Academic journal article Journal of Money, Credit & Banking

Banking Competition and Macroeconomic Performance

Academic journal article Journal of Money, Credit & Banking

Banking Competition and Macroeconomic Performance

Article excerpt

This paper uses an equilibrium model to study the costs in terms of macroeconomic performance of imperfect competition in banking. The social welfare effects of increased bank competition are complicated and ambiguous in general, but measuring the consequences of increased bank competition with standard gauges of macroeconomic performance provides a clear conclusion: Increased bank competition raises the level of income and reduces the severity of business cycles. The quantitative effect on macroeconomic performance of less competition in banking can be large; for instance, an imperfectly competitive banking system can produce a worse macroeconomic outcome than if the economy had no banks.

There is a perception that the stability of the banking industry is promoted by monopoly profits that arise from regulatory barriers to entry in banking (for example, Greenbaum and Thakor 1995). An interesting question is what the costs of such a regulatory policy are. In light of the fact that policy changes have been a major force behind a sharp increase in competition in industrial countries' banking sectors in recent years (OECD 1989), evidently policymakers currently think these costs might be large. The logic underlying these policy changes is clearly that increased banking competition improves the efficiency of the financial system which, in turn, improves macroeconomic performance. Indeed, "[t]here is a wide measure of agreement amongst the authorities of OECD countries that policies toward improving the efficiency and the functioning of financial systems should essentially be implemented through competition policies aiming at increasing the scope for adequate price competition, product, and service competition and territorial competition" (OECD (1989, p. 79)). Thus, in the European Community (EC) for example, the Second Banking Coordination Directive (2BCD) "paves the way to an increase in the level of banking competition and the associated welfare gains" (Vesala (1993, p. 5)).(1)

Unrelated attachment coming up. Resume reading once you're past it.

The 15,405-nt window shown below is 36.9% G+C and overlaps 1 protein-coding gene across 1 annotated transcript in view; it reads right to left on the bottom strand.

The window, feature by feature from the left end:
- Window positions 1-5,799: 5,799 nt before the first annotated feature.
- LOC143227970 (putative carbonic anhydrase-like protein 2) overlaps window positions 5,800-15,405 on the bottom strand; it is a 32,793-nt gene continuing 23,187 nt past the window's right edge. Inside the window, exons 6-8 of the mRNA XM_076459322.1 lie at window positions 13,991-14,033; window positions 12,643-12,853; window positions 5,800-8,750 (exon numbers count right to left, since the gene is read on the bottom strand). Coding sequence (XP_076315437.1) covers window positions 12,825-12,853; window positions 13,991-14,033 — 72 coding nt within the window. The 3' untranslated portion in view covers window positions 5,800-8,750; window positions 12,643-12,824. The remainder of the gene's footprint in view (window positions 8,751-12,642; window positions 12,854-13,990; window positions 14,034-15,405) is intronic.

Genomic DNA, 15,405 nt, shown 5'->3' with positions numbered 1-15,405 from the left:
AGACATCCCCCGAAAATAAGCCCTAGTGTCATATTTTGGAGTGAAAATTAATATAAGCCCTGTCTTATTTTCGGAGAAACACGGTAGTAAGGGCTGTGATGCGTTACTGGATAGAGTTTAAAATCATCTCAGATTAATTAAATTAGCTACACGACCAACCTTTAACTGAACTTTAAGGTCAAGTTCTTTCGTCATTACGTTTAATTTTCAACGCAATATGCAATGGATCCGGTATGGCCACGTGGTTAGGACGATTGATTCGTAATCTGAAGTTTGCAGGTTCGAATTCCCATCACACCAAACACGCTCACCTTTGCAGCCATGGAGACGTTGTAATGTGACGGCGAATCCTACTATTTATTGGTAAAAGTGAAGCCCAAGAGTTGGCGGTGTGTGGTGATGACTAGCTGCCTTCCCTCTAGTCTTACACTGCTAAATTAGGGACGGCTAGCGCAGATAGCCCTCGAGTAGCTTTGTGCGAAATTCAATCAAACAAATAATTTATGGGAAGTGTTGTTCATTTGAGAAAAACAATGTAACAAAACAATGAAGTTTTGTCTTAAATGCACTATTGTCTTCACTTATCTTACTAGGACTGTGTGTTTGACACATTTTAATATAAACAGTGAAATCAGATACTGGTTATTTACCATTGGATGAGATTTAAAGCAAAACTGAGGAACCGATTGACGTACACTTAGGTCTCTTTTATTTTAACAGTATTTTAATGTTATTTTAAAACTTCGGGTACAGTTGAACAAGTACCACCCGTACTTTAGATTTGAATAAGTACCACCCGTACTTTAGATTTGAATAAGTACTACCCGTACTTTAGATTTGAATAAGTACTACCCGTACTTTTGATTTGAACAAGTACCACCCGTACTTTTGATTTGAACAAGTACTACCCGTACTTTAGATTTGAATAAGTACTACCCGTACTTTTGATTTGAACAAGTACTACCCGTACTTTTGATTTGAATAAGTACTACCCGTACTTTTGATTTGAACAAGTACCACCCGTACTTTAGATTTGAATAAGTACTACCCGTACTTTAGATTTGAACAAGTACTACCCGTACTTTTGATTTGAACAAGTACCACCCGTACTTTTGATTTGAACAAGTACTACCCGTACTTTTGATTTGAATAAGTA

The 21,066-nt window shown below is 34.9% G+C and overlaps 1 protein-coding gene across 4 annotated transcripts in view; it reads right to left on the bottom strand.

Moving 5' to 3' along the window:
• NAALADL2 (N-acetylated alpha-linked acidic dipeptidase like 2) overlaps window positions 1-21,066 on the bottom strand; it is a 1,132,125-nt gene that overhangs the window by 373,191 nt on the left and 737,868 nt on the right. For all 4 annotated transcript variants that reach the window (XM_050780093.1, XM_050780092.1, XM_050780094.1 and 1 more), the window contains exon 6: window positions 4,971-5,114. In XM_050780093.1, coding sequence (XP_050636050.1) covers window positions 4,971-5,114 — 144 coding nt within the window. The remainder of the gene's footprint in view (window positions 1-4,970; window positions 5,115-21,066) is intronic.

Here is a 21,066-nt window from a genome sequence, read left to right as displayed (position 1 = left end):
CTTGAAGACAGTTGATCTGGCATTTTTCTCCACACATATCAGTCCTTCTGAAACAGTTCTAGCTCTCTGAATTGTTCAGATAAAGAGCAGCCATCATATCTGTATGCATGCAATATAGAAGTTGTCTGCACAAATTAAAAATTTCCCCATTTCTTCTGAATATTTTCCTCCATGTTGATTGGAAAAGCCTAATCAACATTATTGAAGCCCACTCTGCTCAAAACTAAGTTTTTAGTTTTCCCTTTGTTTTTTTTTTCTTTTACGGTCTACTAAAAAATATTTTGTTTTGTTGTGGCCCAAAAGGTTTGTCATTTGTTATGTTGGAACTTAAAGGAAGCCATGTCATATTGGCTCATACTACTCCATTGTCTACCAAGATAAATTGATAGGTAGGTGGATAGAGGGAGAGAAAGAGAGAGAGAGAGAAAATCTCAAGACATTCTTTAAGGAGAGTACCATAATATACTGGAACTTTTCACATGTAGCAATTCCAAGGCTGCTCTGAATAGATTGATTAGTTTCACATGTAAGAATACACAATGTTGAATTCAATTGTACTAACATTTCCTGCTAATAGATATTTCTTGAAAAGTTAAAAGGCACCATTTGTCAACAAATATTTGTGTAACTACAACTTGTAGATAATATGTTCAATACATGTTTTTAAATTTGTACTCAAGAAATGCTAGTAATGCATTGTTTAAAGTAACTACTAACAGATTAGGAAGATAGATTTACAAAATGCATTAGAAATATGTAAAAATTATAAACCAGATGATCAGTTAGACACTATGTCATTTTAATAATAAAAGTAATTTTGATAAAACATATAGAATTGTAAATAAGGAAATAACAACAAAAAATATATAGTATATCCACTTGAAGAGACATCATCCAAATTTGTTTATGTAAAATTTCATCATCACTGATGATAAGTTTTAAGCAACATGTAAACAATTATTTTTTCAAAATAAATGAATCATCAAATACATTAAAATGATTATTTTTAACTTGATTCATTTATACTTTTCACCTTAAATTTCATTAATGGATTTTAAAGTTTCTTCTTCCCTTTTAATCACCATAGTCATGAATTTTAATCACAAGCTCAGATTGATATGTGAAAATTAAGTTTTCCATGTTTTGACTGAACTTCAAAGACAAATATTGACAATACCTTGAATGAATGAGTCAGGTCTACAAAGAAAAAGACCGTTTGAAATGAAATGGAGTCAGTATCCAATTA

If restricting competition in the banking industry imposes costs in terms of macroeconomic performance, the question arises as to whether these costs derive from a lower level of income, more severe business cycles, or both. This paper seeks to shed light on this question in a general equilibrium model in which financial intermediaries arise endogenously. There have been several studies of bank competition, but they are different from this paper because they are typically partial-equilibrium studies that focus on specific issues in banking rather than macroeconomic performance.(2) The most important general conclusion of the paper is that a more competitive banking system increases the level of macroeconomic activity and reduces the severity of business cycles. Numerical exercises presented below suggest that imperfect competition in banking can have much more important consequences for macroeconomic performance than imperfect information in credit markets (which is the key reason in the model that banks exist).

The intuition for these findings is as follows. If banks are competitive, then the lower agency costs associated with intermediated financing benefit individual borrowers in that the total cost of external funds falls by the amount of the reduction in agency costs that banks are responsible for. When banks have market power, however, it is generally in a bank's interest to capture through loan rates the reduction in agency costs that the bank is able to generate. There is, in addition, a potentially important general equilibrium effect of this loan-pricing behavior of imperfectly competitive banks: Banks profitability feeds directly into the return on bank liabilities, which in turn works to raise the opportunity cost of funds in the economy, and thus further raises the cost of external financing. This implies that when banks have market power, even highly creditworthy firms (that are not bank dependent) may face a higher cost of financing, both in decentralized loan markets and in the market for bank loans. …

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